New People/Small Groups are Trained by Beta Group
This part may seem redundant but I think it’s beneficial. In essence, you are creating a second Beta Test Group of new teachers in order to beta test the Professional Development plan that will ultimately be deployed to the rest of the staff. This time, the group may include teachers who didn’t show an interest in the adoption of the technology (bribe those teachers with lots of chocolate to join this new group). When the original Beta Test Group trains this new group of people, it is likely that additional technology may need to be purchased to support the training and additional needs, struggles, and issues will be further identified, requiring revisions to the original Professional Development plan.
Technology is Purchased for the Larger Group and Professional Development is Delivered
Finally, it’s time to “take the plunge.” The original Beta Test Group, as well as members from the second group, are the best choices for leading the Professional Development for the larger group and should serve as mentors and support for teachers as they begin using the tools. New technology is rarely mastered in one or two sessions of identified Professional Development time. Teachers will need to know whom they are able to go to for support throughout the year in order to become proficient with the tools.
Assess Outcomes (Identified in Purpose Stage)
This really should be happening throughout the entire process, but I believe that there should be some type of formal assessment (examples: survey, data examination of student improvement, observation, and even anecdotal feedback) to see if the technology is actually meeting the needs identified. This could take place at an identified time, such as the end of the school year. It is likely that the assessment may reveal other uses for the technology that hadn’t originally been anticipated. It is also likely that the assessment may reveal problems in the adoption of the technology: perhaps teachers aren’t utilizing the tool (due to struggles with the tool, possibly requiring more professional development, or their own assessment that it is not a tool that “fits in” with the rest of their instruction). It is important to find out if the tools are actually being used, or if they are tucked away in a closet. Decisions may be made by administrators that the technology should be distributed elsewhere, that retraining is required, or that expectations should be readdressed or reevaluated.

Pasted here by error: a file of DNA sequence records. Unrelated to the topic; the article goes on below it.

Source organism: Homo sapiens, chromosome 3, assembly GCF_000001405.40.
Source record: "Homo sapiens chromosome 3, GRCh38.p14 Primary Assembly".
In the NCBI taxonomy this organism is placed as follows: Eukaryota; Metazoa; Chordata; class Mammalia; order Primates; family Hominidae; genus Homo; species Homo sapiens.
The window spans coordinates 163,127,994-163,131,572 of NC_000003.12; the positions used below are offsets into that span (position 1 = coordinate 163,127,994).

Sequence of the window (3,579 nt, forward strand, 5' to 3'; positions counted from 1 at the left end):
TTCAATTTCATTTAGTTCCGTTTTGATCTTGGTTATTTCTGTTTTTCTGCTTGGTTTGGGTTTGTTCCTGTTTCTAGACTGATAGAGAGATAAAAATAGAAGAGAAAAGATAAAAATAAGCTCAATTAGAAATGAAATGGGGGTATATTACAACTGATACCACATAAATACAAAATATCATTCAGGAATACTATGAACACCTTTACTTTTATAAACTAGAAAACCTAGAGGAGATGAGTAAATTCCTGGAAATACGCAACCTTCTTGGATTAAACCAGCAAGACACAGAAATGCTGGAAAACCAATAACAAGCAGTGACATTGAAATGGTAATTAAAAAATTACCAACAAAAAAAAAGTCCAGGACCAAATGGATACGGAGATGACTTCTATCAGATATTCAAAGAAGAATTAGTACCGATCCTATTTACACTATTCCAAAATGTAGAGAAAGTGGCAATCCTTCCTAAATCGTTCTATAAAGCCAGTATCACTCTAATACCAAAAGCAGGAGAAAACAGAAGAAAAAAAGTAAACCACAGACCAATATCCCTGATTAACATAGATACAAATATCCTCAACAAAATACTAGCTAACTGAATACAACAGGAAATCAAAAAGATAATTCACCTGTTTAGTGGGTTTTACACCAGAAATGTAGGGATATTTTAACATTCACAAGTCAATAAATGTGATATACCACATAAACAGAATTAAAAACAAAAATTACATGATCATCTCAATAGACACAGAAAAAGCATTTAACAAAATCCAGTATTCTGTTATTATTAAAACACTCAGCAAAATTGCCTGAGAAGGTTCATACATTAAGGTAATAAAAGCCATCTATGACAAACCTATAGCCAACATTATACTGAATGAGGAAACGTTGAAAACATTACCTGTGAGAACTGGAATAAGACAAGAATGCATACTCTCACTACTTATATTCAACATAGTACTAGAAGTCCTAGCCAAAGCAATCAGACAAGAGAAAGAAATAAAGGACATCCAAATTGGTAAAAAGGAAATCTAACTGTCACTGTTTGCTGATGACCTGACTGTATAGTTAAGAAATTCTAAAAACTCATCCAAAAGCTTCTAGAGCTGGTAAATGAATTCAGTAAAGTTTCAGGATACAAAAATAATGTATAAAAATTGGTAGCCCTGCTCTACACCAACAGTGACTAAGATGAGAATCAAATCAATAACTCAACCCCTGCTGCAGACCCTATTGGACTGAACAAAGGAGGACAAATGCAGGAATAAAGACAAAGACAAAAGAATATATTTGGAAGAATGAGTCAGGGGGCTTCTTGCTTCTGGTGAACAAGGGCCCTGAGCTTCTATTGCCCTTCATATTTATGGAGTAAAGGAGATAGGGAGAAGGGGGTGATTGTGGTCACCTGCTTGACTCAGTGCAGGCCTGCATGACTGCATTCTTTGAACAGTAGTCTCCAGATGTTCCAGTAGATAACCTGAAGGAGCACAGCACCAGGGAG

Technology adoption does not happen overnight. There are many things to consider, test out, assess, and learn before large amounts of funds are spent. What struggles have you witnessed with new Technology Integration?
Making a Tech Plan
Comments from SchoolCIO advisors:
The plan looks great and would be a nice fit in any district’s I T governance plan, except making it work in a large school district is almost impossible. C onsider how many people would need to be at the decision table: technology, professional development, teacher, principal, curriculum, federal program director, etc. That is a tough crowd to gather in a room and have agreement.
—John M. Williams, executive director/CIO, Metropolitan Nashville (TN) Public Schools
The key to good tech planning more than ever is that it needs to start with curricular and teaching/learning goals, not the devices themselves. I ’ve also been insisting in our district that we stop thinking about how technology improves student performance, but how technology can help support best practices that improve student performance. To me, that is a significant change in perspective of how we select, use, and evaluate technology efforts.
—Doug Johnson, director of media and technology, Mankato Area (MN) Public Schools
Bob’s point that I think is really overlooked in education today is that most educational technology people don’t really have a technology background. They were teachers who were tech savvy and now are technology coordinators, but they have no foundation for how networks really work or how all those devices interact, so there are a lot of issues that will become apparent during the prototyping that someone with a technology background would see before one brings the device in.
—George J. Weeks, director of technology, Glassboro (NJ) Public Schools
This story does a great job in laying out the plan. You have to have a purpose. W e can purchase all types of technology, but until the curriculum and professional development people see the purpose, it will not get used. Starting in small groups is always easier, but also don’t start with just any small group. The comment about finding the teachers that are willing to take the risk is very important. I t is also important that the campus and district administration is a part of the small group.
—Karen D . Fuller, chief technology officer, Klein (TX) I SD